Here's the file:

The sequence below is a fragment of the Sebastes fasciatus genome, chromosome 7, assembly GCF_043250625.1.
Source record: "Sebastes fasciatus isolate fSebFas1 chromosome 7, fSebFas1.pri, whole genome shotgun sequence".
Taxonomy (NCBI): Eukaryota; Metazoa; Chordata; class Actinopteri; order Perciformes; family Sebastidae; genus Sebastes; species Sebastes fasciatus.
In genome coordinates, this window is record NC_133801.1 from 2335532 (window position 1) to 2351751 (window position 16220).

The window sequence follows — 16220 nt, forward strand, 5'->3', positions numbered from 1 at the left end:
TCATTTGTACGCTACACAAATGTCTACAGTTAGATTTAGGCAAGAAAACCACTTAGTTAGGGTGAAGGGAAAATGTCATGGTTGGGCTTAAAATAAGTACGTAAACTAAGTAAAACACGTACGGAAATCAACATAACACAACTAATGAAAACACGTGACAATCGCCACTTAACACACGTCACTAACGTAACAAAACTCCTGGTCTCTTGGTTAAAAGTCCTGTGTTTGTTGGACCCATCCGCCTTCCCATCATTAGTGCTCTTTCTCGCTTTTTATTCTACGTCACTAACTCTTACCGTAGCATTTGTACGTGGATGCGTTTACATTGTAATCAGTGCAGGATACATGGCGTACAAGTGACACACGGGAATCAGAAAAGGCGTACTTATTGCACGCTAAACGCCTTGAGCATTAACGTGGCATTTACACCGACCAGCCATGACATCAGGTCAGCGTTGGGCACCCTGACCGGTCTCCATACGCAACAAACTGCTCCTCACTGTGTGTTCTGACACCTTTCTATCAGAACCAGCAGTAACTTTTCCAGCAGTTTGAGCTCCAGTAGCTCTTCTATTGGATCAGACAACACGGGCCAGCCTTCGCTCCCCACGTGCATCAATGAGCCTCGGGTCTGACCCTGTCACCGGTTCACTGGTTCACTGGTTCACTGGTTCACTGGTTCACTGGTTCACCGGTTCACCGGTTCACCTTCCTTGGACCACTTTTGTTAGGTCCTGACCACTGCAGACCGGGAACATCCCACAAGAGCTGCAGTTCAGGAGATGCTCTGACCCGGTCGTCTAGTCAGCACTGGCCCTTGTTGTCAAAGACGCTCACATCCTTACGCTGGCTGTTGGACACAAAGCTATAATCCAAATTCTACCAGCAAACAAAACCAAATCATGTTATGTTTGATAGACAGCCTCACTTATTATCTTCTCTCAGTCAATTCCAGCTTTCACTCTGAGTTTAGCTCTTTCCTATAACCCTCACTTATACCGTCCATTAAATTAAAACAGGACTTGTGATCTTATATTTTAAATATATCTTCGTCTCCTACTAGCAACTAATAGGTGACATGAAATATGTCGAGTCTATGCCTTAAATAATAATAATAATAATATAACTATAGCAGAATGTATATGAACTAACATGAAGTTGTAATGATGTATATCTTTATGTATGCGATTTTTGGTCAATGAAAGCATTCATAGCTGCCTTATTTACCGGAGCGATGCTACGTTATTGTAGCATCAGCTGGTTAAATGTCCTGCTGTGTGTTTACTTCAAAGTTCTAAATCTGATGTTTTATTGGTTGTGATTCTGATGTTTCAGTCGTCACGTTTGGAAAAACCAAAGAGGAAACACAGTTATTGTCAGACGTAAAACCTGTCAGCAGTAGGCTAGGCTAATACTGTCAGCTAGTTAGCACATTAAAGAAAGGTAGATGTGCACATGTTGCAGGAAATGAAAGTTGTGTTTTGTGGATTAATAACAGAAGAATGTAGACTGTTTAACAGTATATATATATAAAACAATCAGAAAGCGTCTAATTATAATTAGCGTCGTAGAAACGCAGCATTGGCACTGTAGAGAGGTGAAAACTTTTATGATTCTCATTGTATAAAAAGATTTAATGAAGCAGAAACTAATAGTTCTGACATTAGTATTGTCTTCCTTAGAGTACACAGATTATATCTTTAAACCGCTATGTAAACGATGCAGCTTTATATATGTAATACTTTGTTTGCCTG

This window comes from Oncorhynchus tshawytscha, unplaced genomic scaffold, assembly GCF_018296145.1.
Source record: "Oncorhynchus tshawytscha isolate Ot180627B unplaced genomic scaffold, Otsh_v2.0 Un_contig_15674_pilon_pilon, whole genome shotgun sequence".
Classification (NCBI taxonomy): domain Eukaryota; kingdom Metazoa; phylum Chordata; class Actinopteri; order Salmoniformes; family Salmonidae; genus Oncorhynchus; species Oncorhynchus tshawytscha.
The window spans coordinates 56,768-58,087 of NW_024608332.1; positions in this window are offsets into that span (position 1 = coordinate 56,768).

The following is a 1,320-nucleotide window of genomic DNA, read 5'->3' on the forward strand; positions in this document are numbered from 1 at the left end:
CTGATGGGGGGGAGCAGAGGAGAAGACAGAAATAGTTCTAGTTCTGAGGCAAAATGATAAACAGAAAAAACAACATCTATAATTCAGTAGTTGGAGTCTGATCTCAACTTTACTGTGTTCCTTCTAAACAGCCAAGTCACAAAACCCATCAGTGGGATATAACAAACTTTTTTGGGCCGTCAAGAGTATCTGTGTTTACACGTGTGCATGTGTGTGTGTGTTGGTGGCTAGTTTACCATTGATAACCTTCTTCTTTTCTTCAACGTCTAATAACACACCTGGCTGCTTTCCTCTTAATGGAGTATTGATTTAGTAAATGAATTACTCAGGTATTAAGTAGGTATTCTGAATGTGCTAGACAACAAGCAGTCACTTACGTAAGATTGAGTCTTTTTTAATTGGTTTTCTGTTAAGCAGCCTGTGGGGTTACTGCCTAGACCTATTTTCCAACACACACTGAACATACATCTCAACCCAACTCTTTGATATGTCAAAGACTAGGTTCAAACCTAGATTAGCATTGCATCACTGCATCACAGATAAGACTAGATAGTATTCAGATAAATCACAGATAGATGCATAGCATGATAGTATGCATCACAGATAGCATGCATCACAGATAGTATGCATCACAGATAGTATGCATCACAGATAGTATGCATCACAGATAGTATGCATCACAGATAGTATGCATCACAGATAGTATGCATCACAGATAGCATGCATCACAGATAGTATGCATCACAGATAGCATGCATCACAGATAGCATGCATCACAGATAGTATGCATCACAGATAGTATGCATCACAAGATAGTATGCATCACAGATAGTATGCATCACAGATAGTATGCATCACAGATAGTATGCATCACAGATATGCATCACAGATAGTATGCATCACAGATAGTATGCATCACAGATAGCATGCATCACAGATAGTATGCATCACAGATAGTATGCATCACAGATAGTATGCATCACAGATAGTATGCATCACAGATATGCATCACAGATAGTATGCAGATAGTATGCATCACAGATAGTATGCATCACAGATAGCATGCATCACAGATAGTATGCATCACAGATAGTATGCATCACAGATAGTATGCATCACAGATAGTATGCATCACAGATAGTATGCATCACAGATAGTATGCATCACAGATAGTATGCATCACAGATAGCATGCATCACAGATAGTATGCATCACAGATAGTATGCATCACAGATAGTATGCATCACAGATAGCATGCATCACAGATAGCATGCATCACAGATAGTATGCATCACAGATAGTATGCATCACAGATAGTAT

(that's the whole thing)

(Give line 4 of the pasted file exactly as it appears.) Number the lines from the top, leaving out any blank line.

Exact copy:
In genome coordinates, this window is record NC_133801.1 from 2335532 (window position 1) to 2351751 (window position 16220).